Mescaline Cacti
5 min

How To Grow Your Own Mescaline Cactus From Seed

5 min

Mescaline is a natural psychedelic produced by several types of cactus including peyote, San Pedro, and the Peruvian torch. These cacti are easy enough to grow, even if you don't have a lot of gardening experience. It does, however, require a lot of patience.

Cacti, in general, are hardy plants that can thrive in the harshest conditions once established, but they are slow growers. If you're willing to sacrifice an entire cactus for a single trip, you could harvest at the one-year point. The better plan is to grow them for several years until they reach a considerable size, so that you can enjoy the fruits of your labour again and again without killing your plant.

Follow this simple guide to learn how to grow your own mescaline cactus from seed. We'll walk you through each step, from choosing the right soil to caring for your cacti at each stage of their life.


  • Mescaline cactus seeds
  • Growing medium
  • Sand or vermiculite
  • Clay pots
  • Cotton wool
  • Water tray
  • Plastic wrap or storage box with clear lid
  • Muslin cloth
  • Aquarium rocks
  • Plastic fork
  • Tweezers


Choose The Right Growing Medium

Premixed cactus soil is readily available and very affordable. It's a good place to start. If you'd like to mix your own, use a simple blend of half perlite and half compost. Either will provide the combination of drainage and aeration that cacti require.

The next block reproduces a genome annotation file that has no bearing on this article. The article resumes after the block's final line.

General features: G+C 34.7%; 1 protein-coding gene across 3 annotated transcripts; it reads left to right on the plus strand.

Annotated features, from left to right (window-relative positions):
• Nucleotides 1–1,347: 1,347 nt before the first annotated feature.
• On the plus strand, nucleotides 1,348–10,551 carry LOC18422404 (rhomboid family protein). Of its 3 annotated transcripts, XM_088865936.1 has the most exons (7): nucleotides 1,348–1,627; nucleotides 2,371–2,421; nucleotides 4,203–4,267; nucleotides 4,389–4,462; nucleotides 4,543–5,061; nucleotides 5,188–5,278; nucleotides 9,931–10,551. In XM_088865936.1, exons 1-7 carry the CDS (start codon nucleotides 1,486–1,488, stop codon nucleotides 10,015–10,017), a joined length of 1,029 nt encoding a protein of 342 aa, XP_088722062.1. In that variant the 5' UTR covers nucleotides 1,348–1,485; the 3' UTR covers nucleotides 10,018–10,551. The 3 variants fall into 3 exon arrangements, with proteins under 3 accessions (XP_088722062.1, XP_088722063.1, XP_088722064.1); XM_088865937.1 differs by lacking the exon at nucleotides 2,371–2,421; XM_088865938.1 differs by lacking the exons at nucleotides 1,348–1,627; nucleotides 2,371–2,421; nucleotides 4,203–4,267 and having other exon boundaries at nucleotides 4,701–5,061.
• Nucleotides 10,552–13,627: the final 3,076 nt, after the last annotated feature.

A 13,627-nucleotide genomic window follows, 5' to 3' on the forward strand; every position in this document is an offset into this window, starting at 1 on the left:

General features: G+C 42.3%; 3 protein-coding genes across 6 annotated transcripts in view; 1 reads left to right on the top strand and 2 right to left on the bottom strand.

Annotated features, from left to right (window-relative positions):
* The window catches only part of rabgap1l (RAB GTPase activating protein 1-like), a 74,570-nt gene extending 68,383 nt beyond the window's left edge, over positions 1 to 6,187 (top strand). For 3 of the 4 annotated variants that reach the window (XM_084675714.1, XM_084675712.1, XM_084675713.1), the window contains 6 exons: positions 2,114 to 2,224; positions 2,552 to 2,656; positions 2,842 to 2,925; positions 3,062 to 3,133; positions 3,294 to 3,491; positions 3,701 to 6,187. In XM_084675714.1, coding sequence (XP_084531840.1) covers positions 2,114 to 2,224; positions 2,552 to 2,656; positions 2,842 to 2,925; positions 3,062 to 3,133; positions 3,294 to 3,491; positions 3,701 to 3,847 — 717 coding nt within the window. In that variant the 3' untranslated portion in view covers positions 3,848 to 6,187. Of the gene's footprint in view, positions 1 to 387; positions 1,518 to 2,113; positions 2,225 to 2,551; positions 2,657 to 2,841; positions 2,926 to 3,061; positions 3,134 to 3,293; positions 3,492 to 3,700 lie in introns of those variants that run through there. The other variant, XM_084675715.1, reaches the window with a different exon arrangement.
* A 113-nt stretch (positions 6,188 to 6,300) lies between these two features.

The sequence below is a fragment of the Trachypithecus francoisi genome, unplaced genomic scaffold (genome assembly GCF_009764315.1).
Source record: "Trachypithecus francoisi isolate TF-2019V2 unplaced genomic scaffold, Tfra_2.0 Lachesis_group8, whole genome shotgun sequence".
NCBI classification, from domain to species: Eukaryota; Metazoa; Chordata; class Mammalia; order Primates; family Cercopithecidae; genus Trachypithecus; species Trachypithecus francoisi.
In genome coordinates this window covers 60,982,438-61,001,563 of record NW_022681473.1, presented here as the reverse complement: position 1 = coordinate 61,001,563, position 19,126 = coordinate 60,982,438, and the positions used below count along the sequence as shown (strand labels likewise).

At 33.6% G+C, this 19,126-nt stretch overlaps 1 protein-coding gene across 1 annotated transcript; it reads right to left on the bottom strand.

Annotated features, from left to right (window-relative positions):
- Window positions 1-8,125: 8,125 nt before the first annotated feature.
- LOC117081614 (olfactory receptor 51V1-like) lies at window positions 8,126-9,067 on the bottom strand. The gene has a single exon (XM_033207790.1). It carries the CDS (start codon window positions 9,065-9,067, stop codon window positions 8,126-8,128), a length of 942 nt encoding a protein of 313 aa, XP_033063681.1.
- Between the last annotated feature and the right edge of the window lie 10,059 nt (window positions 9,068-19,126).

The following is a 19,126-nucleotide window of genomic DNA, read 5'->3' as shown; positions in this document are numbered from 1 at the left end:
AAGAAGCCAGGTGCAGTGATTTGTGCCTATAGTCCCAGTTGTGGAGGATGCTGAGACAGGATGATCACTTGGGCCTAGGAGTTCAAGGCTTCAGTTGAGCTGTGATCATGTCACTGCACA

As long as you use a good-quality compost, you shouldn't need to sterilise your mix. Sterilisation uses heat and/or fungicide to purify the soil, but it also kills off most, if not all, of the beneficial bacteria and other microorganisms that would otherwise support the root system of your cacti. Keeping your substrate airy and well-drained should eliminate any problems like rot or mould and be just as effective as soil sterilisation.

When choosing the growing medium (soil or substrate), there is one major consideration: Do you want to maximise cacti growth or mescaline production? Mescaline is an alkaloid that specific types of cacti produce in response to stress. Stress can come in lots of forms, but one type is improper soil. For that reason, the type of substrate you choose can determine whether you grow big, beautiful, perfectly formed mescaline cacti, or cacti that are more potent, but less visually appealing.

However, the soil does have to be good enough at this point that the seeds will germinate and it can support the developing cacti. It's best to use a medium that's designed for optimal growth now, and introduce stress after the young plants are established.

Cactus Nutrientview cactus nutrient


Fill The Pots With Growing Medium

Choose shallow clay pots with drainage holes if possible. This type of material is porous and allows the soil to drain quickly to protect the roots from rot. Cover the drainage holes with a little bit of cotton wool. Pull a few cotton strands up to form wicks. By drawing water up from the bottom of the pot, you reduce the risk of overwatering or washing away the tiny cactus seeds.

Fill the pots a little more than halfway with the growing medium. Press gently to lightly compact the soil just enough so that it doesn't shift around as you move the pot. Do not tightly compress the soil.


Plant The Mescaline Cactus Seeds